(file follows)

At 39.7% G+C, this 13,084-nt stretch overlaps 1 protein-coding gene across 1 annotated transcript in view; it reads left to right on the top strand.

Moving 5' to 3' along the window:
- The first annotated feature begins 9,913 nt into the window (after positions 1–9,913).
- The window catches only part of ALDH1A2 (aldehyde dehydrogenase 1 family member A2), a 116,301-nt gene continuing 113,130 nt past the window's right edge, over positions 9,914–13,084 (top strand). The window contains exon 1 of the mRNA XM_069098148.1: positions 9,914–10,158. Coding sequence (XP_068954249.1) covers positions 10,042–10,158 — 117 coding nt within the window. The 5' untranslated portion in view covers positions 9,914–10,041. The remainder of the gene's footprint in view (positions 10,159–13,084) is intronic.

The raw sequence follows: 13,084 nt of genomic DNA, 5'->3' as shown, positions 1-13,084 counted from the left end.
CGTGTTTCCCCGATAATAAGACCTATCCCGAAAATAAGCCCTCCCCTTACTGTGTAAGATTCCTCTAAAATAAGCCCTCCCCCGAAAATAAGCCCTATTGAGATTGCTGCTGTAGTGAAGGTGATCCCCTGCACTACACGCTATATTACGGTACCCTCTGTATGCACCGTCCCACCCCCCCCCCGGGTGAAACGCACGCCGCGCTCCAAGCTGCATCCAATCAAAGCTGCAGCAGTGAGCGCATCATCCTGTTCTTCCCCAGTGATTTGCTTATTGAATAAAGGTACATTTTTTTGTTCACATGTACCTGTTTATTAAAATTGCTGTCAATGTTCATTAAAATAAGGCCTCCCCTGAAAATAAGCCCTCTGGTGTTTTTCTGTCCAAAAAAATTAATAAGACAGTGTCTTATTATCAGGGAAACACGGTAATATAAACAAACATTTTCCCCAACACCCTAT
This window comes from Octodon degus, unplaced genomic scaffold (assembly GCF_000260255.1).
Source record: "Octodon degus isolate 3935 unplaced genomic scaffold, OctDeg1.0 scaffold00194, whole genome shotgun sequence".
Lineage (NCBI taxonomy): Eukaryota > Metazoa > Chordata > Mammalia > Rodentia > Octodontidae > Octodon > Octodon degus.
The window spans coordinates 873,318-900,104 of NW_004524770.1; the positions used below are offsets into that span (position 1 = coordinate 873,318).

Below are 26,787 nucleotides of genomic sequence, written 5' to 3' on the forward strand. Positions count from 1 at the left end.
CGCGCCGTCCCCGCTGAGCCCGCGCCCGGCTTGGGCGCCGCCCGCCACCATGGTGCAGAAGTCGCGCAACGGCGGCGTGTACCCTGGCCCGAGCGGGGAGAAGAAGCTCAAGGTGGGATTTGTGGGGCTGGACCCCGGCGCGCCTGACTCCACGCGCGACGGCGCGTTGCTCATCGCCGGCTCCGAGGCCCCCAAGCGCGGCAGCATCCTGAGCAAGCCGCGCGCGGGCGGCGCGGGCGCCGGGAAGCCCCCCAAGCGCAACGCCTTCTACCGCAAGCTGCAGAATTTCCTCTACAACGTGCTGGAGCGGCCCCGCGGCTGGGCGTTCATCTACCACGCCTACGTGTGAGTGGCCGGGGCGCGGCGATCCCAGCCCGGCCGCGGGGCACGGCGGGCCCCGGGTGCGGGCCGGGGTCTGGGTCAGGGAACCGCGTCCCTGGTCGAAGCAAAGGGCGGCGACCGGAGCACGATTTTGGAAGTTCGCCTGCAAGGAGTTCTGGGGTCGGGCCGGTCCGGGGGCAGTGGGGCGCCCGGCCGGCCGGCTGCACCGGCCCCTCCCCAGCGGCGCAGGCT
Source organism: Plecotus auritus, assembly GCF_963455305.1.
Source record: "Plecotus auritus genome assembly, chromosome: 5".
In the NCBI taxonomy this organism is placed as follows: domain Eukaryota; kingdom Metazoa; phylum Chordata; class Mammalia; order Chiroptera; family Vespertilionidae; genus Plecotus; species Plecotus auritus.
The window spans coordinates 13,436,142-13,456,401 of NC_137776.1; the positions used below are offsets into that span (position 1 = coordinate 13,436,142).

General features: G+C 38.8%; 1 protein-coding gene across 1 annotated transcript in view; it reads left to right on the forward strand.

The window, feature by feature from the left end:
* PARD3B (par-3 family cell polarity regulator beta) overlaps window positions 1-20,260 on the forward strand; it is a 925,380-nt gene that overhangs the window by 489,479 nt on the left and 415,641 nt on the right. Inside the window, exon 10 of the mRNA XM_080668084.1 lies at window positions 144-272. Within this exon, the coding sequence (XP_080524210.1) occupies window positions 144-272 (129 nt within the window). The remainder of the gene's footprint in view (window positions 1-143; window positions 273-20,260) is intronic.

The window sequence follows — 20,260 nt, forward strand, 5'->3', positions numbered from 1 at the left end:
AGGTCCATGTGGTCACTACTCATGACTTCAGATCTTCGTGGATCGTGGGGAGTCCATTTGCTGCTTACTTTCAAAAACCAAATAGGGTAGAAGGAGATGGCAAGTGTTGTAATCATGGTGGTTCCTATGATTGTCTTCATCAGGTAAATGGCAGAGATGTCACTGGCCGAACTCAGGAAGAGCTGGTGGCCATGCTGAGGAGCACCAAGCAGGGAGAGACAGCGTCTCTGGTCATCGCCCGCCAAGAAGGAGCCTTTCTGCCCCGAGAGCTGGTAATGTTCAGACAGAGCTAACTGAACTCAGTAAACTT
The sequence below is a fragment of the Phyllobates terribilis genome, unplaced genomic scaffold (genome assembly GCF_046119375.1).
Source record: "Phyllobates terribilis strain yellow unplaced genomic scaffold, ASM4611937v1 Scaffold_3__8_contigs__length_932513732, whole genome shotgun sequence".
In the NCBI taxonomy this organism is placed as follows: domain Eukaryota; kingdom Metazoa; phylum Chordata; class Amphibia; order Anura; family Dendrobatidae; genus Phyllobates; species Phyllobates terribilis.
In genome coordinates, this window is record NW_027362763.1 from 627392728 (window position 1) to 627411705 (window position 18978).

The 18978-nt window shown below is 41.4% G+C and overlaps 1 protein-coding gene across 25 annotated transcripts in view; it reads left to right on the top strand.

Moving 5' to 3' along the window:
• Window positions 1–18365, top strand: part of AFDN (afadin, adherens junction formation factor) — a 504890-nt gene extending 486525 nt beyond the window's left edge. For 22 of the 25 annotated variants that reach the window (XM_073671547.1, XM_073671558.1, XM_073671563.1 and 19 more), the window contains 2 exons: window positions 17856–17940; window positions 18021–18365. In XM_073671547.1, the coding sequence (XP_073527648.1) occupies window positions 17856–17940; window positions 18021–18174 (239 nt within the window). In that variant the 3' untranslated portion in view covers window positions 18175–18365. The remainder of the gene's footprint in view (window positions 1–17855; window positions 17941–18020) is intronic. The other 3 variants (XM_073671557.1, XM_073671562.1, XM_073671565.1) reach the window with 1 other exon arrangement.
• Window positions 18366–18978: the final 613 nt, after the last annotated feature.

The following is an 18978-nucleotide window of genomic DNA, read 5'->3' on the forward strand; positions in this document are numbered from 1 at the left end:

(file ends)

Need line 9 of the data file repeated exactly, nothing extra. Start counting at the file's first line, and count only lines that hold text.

Lineage (NCBI taxonomy): Eukaryota > Metazoa > Chordata > Mammalia > Rodentia > Octodontidae > Octodon > Octodon degus.